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The Inside Track | Newswire

Australians Make Things Rough on U.S. Basketball

September 10, 2000|From Staff and Wire Reports

It wasn't a close call, but the U.S. men's basketball team met an opponent that didn't back down and didn't go down easily.

In a heated game complete with nasty exchanges, a near-fight and plenty of emotion at Melbourne, the U.S. Olympic team defeated the Australian team, 89-64, Saturday night in its final tuneup for the Sydney Games.

The tone was set only seconds into the game when Australia's Andrew Gaze took down U.S. star Vince Carter. A heated exchange followed--no punches were thrown--and the Australians kept refusing to back down for much of the rest of the night.

Gaze corralled Carter around the neck as Carter tried to break downcourt. Carter ended up standing over Gaze and staring down at him, and Australia's Shane Heal immediately came over and started yelling in Carter's face. About a minute later, Carter collided with referee Bill Milderhall, dislocating the official's elbow.

"Things like that happen when there is a very intense atmosphere," U.S. center Alonzo Mourning said, "and Andrew Gaze is a very respected player here and he wanted to put on a show for his hometown."


After falling behind by 10 points early, the U.S. Olympic women's basketball team increased its defensive intensity and rediscovered its shooting touch to defeat Australia, 83-62, at Melbourne in its final tuneup for Sydney.

Lisa Leslie scored 19 points, Sheryl Swoopes had 15 and Teresa Edwards made all five of her shots, three of them three-pointers, and added 13 for the Americans, who will be the gold-medal favorites.


Mark Richardson of Britain, who tested positive for the steroid nandralone in October 1999, quit the Olympic team while track's ruling body agreed to postpone his arbitration hearing until after the Sydney Games. . . . Former Cuban diving star Arturo Miranda asked the International Olympic Committee to reverse its decision to bar him from competing for Canada at the Sydney Games. Miranda's coach, Mitch Geller, said he would take the case to the Court of Arbitration for Sport if the IOC refused. . . . FIFA officials inspected the Olympic soccer venue in Canberra, where competition will begin Wednesday after workers spent the last three days restoring the playing surface at Bruce Stadium.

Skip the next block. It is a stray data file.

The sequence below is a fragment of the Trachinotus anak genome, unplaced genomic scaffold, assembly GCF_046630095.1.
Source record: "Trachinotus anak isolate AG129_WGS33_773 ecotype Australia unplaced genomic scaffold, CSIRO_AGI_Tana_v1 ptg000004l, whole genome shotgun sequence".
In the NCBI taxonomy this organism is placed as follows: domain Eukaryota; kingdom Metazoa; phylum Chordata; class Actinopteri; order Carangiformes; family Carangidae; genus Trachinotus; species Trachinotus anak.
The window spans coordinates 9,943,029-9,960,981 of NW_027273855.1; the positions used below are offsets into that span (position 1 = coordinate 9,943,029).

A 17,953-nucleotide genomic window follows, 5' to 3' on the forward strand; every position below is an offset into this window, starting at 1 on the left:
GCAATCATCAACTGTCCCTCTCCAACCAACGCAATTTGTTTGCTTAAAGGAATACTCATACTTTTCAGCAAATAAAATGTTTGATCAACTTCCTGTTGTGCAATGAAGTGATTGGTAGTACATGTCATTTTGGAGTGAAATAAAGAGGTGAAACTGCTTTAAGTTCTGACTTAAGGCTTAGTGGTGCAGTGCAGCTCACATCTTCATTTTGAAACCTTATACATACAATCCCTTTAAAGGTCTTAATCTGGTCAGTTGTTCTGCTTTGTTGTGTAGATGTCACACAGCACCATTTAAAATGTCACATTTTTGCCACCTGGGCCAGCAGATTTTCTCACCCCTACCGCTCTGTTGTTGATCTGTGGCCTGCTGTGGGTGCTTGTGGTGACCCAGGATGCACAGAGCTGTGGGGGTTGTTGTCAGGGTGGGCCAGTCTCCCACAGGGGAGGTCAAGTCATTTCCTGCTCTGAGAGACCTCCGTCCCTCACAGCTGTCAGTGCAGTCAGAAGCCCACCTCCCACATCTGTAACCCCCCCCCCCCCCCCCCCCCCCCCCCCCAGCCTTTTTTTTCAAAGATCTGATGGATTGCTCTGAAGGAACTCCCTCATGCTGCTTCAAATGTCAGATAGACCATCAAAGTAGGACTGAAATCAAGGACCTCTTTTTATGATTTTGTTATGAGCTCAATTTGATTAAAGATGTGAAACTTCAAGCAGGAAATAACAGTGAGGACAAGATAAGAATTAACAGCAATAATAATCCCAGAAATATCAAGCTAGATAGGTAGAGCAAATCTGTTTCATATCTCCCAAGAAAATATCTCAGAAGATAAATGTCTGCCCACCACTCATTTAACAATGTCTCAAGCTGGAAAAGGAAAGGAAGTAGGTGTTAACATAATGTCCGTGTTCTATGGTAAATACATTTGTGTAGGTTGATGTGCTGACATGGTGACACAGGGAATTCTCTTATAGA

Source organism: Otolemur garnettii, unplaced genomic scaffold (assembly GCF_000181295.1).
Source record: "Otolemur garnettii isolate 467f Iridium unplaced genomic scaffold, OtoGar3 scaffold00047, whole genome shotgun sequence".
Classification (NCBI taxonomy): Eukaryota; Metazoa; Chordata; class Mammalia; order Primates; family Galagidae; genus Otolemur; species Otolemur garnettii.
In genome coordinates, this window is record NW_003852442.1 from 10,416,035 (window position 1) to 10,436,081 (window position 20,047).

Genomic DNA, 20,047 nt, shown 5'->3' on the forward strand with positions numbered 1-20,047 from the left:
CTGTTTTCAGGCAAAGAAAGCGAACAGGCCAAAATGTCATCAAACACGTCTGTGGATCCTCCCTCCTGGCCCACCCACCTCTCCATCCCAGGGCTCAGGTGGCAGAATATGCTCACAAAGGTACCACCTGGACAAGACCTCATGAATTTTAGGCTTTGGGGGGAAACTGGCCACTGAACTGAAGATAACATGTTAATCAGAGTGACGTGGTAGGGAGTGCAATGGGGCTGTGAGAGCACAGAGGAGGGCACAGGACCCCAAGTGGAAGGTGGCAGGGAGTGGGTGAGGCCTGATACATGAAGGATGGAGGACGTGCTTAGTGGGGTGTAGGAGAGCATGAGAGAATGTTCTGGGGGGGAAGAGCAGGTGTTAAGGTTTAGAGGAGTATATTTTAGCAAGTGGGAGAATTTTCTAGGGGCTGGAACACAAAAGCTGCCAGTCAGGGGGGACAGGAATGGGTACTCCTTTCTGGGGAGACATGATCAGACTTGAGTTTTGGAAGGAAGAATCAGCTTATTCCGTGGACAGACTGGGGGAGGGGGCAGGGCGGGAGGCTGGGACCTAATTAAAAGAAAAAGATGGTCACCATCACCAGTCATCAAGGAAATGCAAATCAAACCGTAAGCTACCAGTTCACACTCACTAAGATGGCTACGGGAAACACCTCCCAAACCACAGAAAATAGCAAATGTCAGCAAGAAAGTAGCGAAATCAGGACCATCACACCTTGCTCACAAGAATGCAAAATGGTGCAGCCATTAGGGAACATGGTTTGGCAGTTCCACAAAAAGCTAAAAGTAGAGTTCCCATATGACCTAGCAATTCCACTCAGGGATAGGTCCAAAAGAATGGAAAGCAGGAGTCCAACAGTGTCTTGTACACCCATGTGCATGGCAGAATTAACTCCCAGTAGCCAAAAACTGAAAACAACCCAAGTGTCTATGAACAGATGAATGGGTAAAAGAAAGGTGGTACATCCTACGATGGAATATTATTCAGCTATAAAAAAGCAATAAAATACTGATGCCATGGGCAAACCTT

Undisputed light-heavyweight champion Roy Jones Jr. retained his title when challenger Eric Harding was unable to come out for the 11th round at New Orleans.

Jones (43-1, 35 knockouts) was given a technical knockout when Harding remained in his corner with a torn biceps in his left arm. Harding suffered the injury in the second round.

Harding (19-1-1), the International Boxing Federation's top-ranked contender, was a heavy underdog but was frequently the aggressor against Jones, who seemed tentative early on and lethargic throughout.


The Mighty Ducks opened training camp without unsigned free agent defenseman Oleg Tverdovsky, disappointing Pierre Gauthier, team president and general manager.

Gauthier was optimistic last week that Tverdovsky would be signed by the start of camp. But he sounded angry after the team's first workout at its Anaheim training facility.

"I don't want to talk about the Oleg situation," Gauthier said. "Nothing. And I won't say anything even when he comes back. You can figure out why."

With no regrets and no apology to his fans, Alexei Yashin returned to the Ottawa Senators.

Senator General Manager Marshall Johnston announced the return of his superstar at a news conference at the Corel Centre, ending a holdout that began last summer when Yashin demanded that his contract be renegotiated.

Yashin held out for the entire 1999-2000 season and then tried to get an arbitrator to declare him a free agent. The arbitrator rejected that and told Yashin he still owed the Senators a year under his current contract. Yashin's attempt to appeal that decision in court failed last week.

Defenseman Chris Therien signed a four-year contract with the Philadelphia Flyers, as the Flyers have all of their players under contract for the season. . . . Colorado Avalanche center Peter Forsberg might sit out the exhibition opener Thursday against the Dallas Stars because of a sprained ankle suffered five weeks ago while playing soccer in Sweden. . . . The Phoenix Coyotes signed goalie Sean Burke to a one-year contract.


Indiana basketball players rallied to Bob Knight's defense once again, describing as "ridiculous" the accusation that their coach grabbed and berated a student who greeted him informally.

"It just baffles me that anyone would even consider letting Coach Knight go over something like this," guard Dane Fife said.

Fife was among the Hoosier players who defended Knight earlier this year when the coach was accused of choking a former player during a 1997 practice.

Kentucky basketball Coach Tubby Smith said junior forward Jules Camara decided to stay at the school. Camara, arrested last weekend on a drunken driving charge, pleaded not guilty Friday.

The inaugural Los Angeles Triathlon, featuring 85 professional and 2,100 amateur athletes, starts today at 6:30 a.m., beginning with a .9-mile swim in Venice Beach. The 24.8-mile cycle course will run through Hollywood and transition into a 6.2-mile run ending in downtown Los Angeles.

The $100,000 prize purse in the professional category is the largest offered for an Olympic triathlon distance course in the United States. Winners of the male and female categories will each receive $20,000.

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